Let us consider that wonderful sign [of the resurrection] which takes place in Eastern lands, that is, in Arabia and the countries round about. There is a certain bird which is called a phœnix. This is the only one of its kind, and lives five hundred years. And when the time of its dissolution draws near that it must die, it builds itself a nest of frankincense, and myrrh, and other spices, into which, when the time is fulfilled, it enters and dies. But as the flesh decays a certain kind of worm is produced, which, being nourished by the juices of the dead bird, brings forth feathers. Then, when it has acquired strength, it takes up that nest in which are the bones of its parent, and bearing these it passes from the land of Arabia into Egypt, to the city called Heliopolis. And, in open day, flying in the sight of all men, it places them on the altar of the sun, and having done this, hastens back to its former abode. The priests then inspect the registers of the dates, and find that it has returned exactly as the five hundredth year was completed (1 Clement 25; note: This fable respecting the phœnix is mentioned by Herodotus (ii. 73) and by Pliny (Nat. Hist., x. 2.) and is used as above by Tertullian (De Resurr., §13) and by others of the Fathers).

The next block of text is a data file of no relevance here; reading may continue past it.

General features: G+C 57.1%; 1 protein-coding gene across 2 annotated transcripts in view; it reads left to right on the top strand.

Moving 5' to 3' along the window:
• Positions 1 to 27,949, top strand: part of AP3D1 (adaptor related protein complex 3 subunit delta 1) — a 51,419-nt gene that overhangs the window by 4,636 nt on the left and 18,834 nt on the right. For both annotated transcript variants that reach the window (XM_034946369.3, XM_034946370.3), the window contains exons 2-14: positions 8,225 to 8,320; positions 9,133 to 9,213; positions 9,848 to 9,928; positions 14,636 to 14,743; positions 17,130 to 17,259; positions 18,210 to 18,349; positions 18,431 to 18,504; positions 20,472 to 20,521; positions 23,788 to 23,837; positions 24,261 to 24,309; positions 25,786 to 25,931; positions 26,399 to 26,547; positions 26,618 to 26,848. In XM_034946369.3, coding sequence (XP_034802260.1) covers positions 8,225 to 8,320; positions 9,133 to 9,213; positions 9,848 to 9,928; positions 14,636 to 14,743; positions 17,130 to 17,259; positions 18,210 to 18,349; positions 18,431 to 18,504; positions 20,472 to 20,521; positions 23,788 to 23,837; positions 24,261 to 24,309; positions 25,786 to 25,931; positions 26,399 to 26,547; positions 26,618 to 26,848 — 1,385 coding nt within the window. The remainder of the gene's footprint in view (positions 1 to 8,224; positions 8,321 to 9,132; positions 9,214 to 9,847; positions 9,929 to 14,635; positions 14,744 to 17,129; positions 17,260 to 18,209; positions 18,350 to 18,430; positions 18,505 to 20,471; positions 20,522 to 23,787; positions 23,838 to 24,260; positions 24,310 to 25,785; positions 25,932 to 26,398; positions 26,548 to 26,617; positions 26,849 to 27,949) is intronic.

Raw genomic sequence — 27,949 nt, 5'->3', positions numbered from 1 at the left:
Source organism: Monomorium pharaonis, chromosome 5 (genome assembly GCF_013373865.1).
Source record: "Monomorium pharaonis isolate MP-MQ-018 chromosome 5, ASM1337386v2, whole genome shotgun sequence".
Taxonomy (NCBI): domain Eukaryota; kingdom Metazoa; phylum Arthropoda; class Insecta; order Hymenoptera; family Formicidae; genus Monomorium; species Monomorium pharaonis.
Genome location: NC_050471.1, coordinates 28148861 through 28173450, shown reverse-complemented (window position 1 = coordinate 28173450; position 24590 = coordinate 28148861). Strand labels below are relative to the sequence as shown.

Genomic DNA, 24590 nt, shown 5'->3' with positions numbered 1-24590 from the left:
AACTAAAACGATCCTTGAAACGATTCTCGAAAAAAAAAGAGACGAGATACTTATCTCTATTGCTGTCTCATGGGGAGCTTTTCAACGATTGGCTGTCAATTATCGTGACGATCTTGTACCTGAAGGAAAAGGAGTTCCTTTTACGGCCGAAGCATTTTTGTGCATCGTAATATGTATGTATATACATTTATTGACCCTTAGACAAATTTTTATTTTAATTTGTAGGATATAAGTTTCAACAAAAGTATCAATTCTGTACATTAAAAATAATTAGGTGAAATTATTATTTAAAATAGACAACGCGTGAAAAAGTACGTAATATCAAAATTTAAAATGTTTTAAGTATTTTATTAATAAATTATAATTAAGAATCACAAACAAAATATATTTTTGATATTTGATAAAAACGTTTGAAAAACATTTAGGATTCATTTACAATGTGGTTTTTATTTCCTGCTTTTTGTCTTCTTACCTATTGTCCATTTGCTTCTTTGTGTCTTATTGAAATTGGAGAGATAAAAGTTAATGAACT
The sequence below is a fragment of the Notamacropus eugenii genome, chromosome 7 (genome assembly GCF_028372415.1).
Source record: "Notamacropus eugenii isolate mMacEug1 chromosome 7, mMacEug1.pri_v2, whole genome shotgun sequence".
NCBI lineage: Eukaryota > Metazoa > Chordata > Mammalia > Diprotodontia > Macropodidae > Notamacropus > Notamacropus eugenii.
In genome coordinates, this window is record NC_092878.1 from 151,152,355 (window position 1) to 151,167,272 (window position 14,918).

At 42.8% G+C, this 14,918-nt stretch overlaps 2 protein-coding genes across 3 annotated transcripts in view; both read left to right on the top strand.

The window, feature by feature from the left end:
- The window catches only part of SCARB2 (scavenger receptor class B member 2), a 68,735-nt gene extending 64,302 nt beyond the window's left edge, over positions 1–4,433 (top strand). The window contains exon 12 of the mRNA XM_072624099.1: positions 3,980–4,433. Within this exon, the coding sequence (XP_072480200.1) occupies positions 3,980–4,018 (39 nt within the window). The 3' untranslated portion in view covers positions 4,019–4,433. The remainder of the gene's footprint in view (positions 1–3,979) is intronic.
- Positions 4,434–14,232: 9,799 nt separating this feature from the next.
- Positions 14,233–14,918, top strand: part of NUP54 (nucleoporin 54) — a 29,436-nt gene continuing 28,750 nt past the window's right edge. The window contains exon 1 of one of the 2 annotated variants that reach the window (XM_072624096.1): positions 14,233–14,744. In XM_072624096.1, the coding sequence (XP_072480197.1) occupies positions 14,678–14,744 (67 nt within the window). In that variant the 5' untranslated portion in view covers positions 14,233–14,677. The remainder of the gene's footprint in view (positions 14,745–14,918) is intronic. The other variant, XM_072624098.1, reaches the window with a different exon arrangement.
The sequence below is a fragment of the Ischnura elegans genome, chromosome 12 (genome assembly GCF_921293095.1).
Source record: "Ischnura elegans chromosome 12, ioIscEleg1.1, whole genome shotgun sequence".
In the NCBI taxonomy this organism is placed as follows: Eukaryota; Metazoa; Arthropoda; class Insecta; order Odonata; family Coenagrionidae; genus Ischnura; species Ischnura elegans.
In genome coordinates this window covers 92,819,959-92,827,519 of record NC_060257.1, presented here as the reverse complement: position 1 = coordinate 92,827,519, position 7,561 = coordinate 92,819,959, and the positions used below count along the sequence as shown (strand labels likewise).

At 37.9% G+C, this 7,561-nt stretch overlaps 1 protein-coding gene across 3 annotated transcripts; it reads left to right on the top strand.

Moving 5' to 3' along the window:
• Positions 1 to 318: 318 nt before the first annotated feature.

The Roman Poet Ovid also has a strikingly parallel account:
Most beings spring from other individuals; but there is a certain kind which reproduces itself. The Assyrians call it the Phoenix. It does not live on fruit or flowers, but on frankincense and odoriferous gums. When it has lived five hundred years, it builds itself a nest in the branches of an oak, or on the top of a palm tree. In this it collects cinnamon, and spikenard, and myrrh, and of these materials builds a pile on which it deposits itself, and dying, breathes out its last breath amidst odors. From the body of the parent bird, a young Phoenix issues forth, destined to live as long a life as its predecessor. When this has grown up and gained sufficient strength, it lifts its nest from the tree (its own cradle and its parent’s sepulchre), and carries it to the city of Heliopolis in Egypt, and deposits it in the temple of the Sun.
Christian authors typically refer to the Pheonix as a symbol of the resurrection and the resurrected life (cf. Psalm 92:12 and Job 29:18). And in all traditions the story of the Phoenix symbolizes rebirth. In more modern times, in J.K. Rowling’s Harry Potter series, the phoenix dies and rises again. I say this because there are a lot of lessons that can be taken from this story that is applicable to the pornography addict; mainly from the motif, “rising from the ashes.”
How have you risen from the ashes? Or are you like me still in a heap of ashes?